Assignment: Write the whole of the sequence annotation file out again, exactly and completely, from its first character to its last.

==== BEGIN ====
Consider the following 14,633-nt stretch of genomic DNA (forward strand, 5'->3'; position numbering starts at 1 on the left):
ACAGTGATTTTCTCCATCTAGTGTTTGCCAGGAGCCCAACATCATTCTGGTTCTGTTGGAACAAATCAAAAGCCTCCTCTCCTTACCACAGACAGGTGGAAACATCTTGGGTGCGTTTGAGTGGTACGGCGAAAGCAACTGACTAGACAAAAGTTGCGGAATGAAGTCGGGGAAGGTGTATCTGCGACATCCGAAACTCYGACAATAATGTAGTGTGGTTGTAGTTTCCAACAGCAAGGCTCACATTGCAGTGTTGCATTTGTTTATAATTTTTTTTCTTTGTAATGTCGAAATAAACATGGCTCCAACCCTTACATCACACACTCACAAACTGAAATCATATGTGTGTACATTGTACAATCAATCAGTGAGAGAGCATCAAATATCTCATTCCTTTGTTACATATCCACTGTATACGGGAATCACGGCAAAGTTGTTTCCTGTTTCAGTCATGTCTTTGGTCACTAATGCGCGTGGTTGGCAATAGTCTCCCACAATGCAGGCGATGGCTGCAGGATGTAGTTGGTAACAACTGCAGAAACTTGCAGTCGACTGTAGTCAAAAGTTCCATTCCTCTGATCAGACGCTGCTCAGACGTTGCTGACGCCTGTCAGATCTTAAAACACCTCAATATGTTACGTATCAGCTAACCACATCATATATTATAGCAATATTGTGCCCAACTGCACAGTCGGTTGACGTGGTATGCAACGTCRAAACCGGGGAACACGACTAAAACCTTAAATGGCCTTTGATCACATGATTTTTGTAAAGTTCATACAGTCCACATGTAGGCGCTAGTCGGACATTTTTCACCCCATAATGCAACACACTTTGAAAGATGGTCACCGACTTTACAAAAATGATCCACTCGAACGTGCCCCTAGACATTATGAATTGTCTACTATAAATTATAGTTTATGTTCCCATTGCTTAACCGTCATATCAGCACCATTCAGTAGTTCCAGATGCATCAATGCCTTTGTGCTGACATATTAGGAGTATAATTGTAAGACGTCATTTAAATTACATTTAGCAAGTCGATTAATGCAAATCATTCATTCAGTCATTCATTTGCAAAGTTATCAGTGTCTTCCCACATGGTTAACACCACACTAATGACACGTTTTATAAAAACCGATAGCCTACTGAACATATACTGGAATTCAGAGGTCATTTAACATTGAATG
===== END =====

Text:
Consider the following 14,633-nt stretch of genomic DNA (forward strand, 5'->3'; position numbering starts at 1 on the left):
ACAGTGATTTTCTCCATCTAGTGTTTGCCAGGAGCCCAACATCATTCTGGTTCTGTTGGAACAAATCAAAAGCCTCCTCTCCTTACCACAGACAGGTGGAAACATCTTGGGTGCGTTTGAGTGGTACGGCGAAAGCAACTGACTAGACAAAAGTTGCGGAATGAAGTCGGGGAAGGTGTATCTGCGACATCCGAAACTCYGACAATAATGTAGTGTGGTTGTAGTTTCCAACAGCAAGGCTCACATTGCAGTGTTGCATTTGTTTATAATTTTTTTTCTTTGTAATGTCGAAATAAACATGGCTCCAACCCTTACATCACACACTCACAAACTGAAATCATATGTGTGTACATTGTACAATCAATCAGTGAGAGAGCATCAAATATCTCATTCCTTTGTTACATATCCACTGTATACGGGAATCACGGCAAAGTTGTTTCCTGTTTCAGTCATGTCTTTGGTCACTAATGCGCGTGGTTGGCAATAGTCTCCCACAATGCAGGCGATGGCTGCAGGATGTAGTTGGTAACAACTGCAGAAACTTGCAGTCGACTGTAGTCAAAAGTTCCATTCCTCTGATCAGACGCTGCTCAGACGTTGCTGACGCCTGTCAGATCTTAAAACACCTCAATATGTTACGTATCAGCTAACCACATCATATATTATAGCAATATTGTGCCCAACTGCACAGTCGGTTGACGTGGTATGCAACGTCRAAACCGGGGAACACGACTAAAACCTTAAATGGCCTTTGATCACATGATTTTTGTAAAGTTCATACAGTCCACATGTAGGCGCTAGTCGGACATTTTTCACCCCATAATGCAACACACTTTGAAAGATGGTCACCGACTTTACAAAAATGATCCACTCGAACGTGCCCCTAGACATTATGAATTGTCTACTATAAATTATAGTTTATGTTCCCATTGCTTAACCGTCATATCAGCACCATTCAGTAGTTCCAGATGCATCAATGCCTTTGTGCTGACATATTAGGAGTATAATTGTAAGACGTCATTTAAATTACATTTAGCAAGTCGATTAATGCAAATCATTCATTCAGTCATTCATTTGCAAAGTTATCAGTGTCTTCCCACATGGTTAACACCACACTAATGACACGTTTTATAAAAACCGATAGCCTACTGAACATATACTGGAATTCAGAGGTCATTTAACATTGAATG